TELFORD VICE, Auckland
CRICKET teams don’t like surprises. So SA’s remaining opponents in the World Cup would have been none too pleased with what they saw at the Sydney Cricket Ground on Wednesday.
JP Duminy is better than a part-time off-spinner but he is not a frontline bowler. For him to rip the heart out of Sri Lanka’s innings by taking a hat-trick – and a proper hat-trick: slip catch, caught behind, leg-before – would have made batsmen take notice.
Similarly, bowlers would have been stopped in their tracks by Quinton de Kock’s 78 not out off 57 balls, in which he looked nothing like the poor kid who had struggled to scrape together 53 runs off the first 101 deliveries he faced in the tournament.
“Where did that come from,” batsmen and bowlers alike among SA’s fellow quarter-finalists would have asked, no doubt lacing their question with kneejerk expletives.
In fact, Duminy’s hat-trick, which he took with the last ball of his eighth over and the first two deliveries of his ninth, snuck up on the bowler himself.
“I actually realised it just before I bowled that second ball in that (ninth) over,” Duminy said on SA’s social media channel. “And then I told AB (de Villiers), ‘Hey, it’s the hattrick ball.’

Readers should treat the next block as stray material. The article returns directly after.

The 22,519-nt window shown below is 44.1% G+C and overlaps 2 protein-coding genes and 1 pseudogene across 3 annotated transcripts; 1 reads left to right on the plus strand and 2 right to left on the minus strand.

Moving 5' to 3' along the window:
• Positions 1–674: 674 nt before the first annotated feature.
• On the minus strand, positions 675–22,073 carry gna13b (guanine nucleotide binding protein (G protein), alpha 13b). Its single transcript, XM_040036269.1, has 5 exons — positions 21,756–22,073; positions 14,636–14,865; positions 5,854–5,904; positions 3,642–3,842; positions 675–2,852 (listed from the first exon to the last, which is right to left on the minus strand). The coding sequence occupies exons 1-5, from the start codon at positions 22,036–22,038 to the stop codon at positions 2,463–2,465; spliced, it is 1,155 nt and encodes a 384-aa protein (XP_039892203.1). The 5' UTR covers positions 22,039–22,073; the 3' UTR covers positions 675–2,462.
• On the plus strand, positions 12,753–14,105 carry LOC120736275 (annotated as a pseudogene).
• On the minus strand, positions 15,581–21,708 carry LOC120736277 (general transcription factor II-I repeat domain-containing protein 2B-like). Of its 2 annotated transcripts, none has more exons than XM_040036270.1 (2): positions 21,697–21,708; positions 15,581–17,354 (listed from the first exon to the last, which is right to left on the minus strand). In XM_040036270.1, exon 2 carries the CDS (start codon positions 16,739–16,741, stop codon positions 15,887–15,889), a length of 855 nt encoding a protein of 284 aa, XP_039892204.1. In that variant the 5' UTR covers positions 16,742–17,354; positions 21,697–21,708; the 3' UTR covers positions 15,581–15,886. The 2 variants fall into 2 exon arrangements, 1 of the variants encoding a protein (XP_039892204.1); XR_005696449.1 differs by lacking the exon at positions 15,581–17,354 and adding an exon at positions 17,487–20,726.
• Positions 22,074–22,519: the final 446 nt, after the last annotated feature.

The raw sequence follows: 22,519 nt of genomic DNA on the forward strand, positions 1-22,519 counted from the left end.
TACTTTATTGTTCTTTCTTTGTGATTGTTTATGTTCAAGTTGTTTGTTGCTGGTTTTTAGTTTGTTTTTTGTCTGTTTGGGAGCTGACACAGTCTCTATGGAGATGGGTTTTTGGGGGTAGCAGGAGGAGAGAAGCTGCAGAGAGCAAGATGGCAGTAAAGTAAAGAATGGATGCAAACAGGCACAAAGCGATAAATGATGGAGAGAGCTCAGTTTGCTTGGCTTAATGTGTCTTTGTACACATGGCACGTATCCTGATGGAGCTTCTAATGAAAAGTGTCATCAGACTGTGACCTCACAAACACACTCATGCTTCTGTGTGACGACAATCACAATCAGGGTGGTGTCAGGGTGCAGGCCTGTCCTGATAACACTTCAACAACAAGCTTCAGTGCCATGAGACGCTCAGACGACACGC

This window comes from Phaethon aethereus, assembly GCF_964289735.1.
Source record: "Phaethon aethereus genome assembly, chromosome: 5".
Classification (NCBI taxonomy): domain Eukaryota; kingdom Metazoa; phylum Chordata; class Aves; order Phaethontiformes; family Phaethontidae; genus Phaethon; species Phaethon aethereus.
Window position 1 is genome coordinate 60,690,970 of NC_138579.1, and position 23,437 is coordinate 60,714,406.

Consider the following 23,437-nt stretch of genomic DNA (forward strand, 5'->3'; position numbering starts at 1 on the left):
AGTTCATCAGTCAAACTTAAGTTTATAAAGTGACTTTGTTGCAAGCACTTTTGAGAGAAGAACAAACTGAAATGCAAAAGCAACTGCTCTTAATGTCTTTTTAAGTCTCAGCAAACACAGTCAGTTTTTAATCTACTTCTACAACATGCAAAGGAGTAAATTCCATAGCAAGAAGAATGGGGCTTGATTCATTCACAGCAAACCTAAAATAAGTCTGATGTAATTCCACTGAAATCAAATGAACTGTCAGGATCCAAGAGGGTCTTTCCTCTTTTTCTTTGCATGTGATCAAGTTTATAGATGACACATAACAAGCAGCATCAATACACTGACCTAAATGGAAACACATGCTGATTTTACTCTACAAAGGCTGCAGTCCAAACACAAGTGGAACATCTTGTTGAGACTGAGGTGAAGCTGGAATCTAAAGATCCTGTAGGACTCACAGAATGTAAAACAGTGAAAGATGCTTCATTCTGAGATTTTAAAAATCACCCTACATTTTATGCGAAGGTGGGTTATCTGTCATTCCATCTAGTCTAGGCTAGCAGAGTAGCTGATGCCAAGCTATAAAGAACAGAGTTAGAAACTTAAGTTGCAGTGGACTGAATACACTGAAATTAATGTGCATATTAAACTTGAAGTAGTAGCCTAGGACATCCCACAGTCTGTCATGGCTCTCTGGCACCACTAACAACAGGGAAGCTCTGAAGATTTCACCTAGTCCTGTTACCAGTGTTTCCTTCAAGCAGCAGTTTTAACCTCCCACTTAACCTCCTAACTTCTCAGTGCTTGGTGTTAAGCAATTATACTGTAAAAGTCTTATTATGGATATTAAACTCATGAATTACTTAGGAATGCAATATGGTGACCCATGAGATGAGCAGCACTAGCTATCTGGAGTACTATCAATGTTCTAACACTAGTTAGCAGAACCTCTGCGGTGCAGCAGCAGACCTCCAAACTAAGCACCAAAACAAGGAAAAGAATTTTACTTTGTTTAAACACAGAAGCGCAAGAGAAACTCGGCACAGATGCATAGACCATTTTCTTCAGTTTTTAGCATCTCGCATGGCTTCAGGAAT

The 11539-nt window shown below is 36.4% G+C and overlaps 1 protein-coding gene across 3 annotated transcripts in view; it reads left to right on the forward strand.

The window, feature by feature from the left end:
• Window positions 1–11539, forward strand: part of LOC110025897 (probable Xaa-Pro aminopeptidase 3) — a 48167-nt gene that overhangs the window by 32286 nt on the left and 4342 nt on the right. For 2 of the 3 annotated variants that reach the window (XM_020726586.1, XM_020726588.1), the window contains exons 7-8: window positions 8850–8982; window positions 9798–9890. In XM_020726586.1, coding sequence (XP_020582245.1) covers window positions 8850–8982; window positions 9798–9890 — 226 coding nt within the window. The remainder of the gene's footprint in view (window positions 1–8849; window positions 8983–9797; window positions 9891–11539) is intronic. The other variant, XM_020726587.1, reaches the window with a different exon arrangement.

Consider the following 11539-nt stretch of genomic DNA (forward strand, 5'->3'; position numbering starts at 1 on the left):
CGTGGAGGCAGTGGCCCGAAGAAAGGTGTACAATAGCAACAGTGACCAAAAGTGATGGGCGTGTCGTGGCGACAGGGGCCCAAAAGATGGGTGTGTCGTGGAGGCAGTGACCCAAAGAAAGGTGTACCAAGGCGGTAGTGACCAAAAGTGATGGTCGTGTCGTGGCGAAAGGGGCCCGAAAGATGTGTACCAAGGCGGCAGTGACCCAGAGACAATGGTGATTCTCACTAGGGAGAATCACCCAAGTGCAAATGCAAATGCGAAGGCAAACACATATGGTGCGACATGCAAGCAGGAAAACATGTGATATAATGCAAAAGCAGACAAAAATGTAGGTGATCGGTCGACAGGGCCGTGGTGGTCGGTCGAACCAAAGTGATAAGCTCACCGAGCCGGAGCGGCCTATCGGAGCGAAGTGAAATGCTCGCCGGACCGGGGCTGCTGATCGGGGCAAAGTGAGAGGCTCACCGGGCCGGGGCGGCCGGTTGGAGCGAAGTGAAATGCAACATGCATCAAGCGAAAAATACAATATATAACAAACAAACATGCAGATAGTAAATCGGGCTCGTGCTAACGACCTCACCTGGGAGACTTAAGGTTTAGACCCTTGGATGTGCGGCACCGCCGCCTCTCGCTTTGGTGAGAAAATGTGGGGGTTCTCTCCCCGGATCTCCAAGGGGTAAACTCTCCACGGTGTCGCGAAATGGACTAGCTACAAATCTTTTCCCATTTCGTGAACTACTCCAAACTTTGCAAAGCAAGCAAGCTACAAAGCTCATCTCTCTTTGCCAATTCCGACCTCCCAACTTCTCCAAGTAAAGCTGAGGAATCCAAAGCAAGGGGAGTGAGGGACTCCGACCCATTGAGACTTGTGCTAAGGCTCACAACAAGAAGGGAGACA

“And then we got a few extra catchers in and I bowled the perfect ball: top of off, hit the pads …”
Dazzled as Duminy was, deservedly, by his own achievement, he had praise to spare for De Kock.
“You always want to contribute to the team, and in a big way. He stood up. I know there was a lot of criticism against him and a lot of people questioning him, and to (perform) with your bat and in the field is the best way possible (to answer detractors).”
That De Kock did, claiming two fine catches – for good measure one each off a seamer, Kyle Abbott, and a spinner, Duminy – before guiding SA to their nine-wicket win.
Suddenly, what had seemed a struggle for him for six matches was simple. Or so it seemed.
“We knew it was going to be hard, so we had to knuckle down,” De Kock said. “We were only chasing 134 and it looked like I was playing easily but, trust me, nothing was easy.
“I’m just glad I finally contributed to this World Cup and to the team. It’s great to be in the semis now. Hopefully we can get through that and then hopefully bring the Cup back home.”
Having been disappointed by their team in six previous World Cups, South Africans are no doubt hesitant to ask what their chances were this time.
“I don’t think the question is can they (win),” Mike Horn, the explorer-cum-motivator-cum-dressingroom guru told SABC television news. “I think it’s when will they win a World Cup.
“I think this team has the individuals and they’ve done the hard yards. They’ve prepared themselves very well and now it’s going to be the roll of the dice.
“If there is ever a (SA) team that can win the World Cup it’s this team. I’ll back them all the way.”
A World Cup win? Now there’s a surprise South Africans would like.